A CULTURAL mix of the two Americas, where road signs often appear in Spanish and English, Miami is a city proud of its past and excited about the future. Its story is told through the laudable architecture, close-knit communities and a reverence for art and design.

New flights from low-cost airline Norwegian make a long weekend break financially feasible (from £159.90 one way; £275 return), and convenient flight times mean tourists can leave London on Friday mid-morning and enjoy two full days and nights in Miami, before arriving back at Gatwick at dawn on Monday. So, I’m on a mission to see if it’s possible to pack multiple decades into just a few days.

Little Havana: The Fifties fiesta

Once nothing more than a thoroughfare, Calle Ocho (158 SW 8th Street) - the heart of Little Havana - is a now popular tourist destination. Here, the locals, who are largely of Latin American descent thanks to the arrival of tens of thousands of Cubans during the revolution years of the Fifties and Sixties, mix with visitors eager to take a step back in time.

There is an evergreen feeling to Little Havana.

The octogenarian plodding opportunistically along the streets selling cones full of peanuts for a dollar has been doing so for decades, despite an apparent turf war with an entrepreneurial rival.

The memorably named El Pub on Calle Ocho, a sports bar with snacks, coffee and live music, hosts a soothing mixture of daytrippers keen to get their fingers on the renowned colada coffee and beef empanadas ($3/£2.30 a pop). Locals, who like their brews sickly sweet and almost strong enough to stand a stick up in, are of the same mind.

Across Calle Ocho, the Ball & Chain (ballandchainmiami.com) pub entices weary punters with its pulsating live music and lip-smacking mojitos.

Today’s band is an all-ages ensemble of local men, who join a distinguished list of musicians to have delighted crowds at the Ball & Chain, including the likes of Duke Ellington, Count Basie and Billie Holiday.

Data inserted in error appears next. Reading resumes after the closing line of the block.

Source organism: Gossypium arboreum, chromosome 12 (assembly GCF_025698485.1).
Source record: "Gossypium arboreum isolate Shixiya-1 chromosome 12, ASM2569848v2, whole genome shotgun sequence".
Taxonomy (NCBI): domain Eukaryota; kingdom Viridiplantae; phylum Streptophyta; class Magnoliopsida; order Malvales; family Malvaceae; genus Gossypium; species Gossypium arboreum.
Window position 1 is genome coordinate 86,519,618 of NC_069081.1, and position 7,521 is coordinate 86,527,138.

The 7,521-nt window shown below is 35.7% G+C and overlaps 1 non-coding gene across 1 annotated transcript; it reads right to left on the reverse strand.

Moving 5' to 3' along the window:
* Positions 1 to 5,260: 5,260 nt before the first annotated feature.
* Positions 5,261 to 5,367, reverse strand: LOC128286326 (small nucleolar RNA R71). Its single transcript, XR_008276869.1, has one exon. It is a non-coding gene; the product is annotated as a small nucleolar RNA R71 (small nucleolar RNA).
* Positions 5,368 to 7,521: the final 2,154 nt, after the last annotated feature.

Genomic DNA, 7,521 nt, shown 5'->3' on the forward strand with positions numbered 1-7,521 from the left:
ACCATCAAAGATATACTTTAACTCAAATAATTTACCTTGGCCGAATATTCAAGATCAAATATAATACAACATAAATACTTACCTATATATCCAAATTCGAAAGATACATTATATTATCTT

Along the way at El Exquisito (elexquisitomiami.com), we stop for a classic Cuban sandwich - slow-cooked pork, marinated in citrus juices, garlic, bell peppers and onion for two days, served with Swiss cheese, mustard, pickles and wedged between two slices of Cuban bread.

“A few years ago, this used to just be somewhere people passed through to get to Downtown,” Miami Culinary Tour guide Marie says. “But there is a lot more here. It’s more vibrant now.”

South Beach: The art deco masterpiece

South Beach is perhaps the best-known destination at the base of sunshine state Florida, with nearly three miles of golden sands bordering the Atlantic Ocean.

Its fine grains, warm waters and Instagram-ready lifeguard towers make it a haven for beach bums, fitness fanatics and artists, many eager to spot a famous face.

Perhaps the most famous landmark of all, however, is Casa Casuarina, built in 1930. Also known as the Versace Mansion, home to tragic designer Gianni until his assassination in 1997. Now a luxury hotel and restaurant, the sprawling beachside building stands out among the scores of art deco buildings across South Beach.

In fact, the area is a real Mecca for those with an eye for the distinctive architectural style.

Strict planning regulations since the 1970s mean buildings seldom stand taller than three storeys - as to do so would require expensive elevators being installed.

Development is allowed, but it must not be seen from street level on the opposite side of the road.

Trademark features such as the “eyebrows” (decorative ledges) over windows, neon signage, and soft pastel trim can be found at almost every turn.

There are more than 800 art deco buildings around Miami Beach, though it is the Breakwater Hotel which is perhaps best known

A three-year, £53 million (USD 70 million) renovation was completed in summer 2019, retaining many of its original art deco features, such as marble archways, with 119 stylishly-decorated rooms and an outdoor pool.

For all its modernisation, perhaps its greatest drawcard remains its two-minute walk to South Beach.

Wynwood: The next big thing

Further inland, around 25 minutes in a cab, the cultural district of Wynwood is regarded as Miami’s next big development opportunity. A sprawling network of murals, breweries, and multi-purpose tower blocks make it the city’s equivalent of London’s Shoreditch.

Getting there

Rooms at EAST, Miami (east-miami.com) start from £230 ($299) per night. Rooms at The Lennox Hotel (lennoxmiamibeach.com) start from £175 ($225) per night.

Norwegian (norwegian.com/uk; 0330 828 0854) operates a non-stop flight from London Gatwick to Miami. Fares start from £159.90 one-way and £275 return in LowFare economy, and from £499 one-way and £940 return in Premium.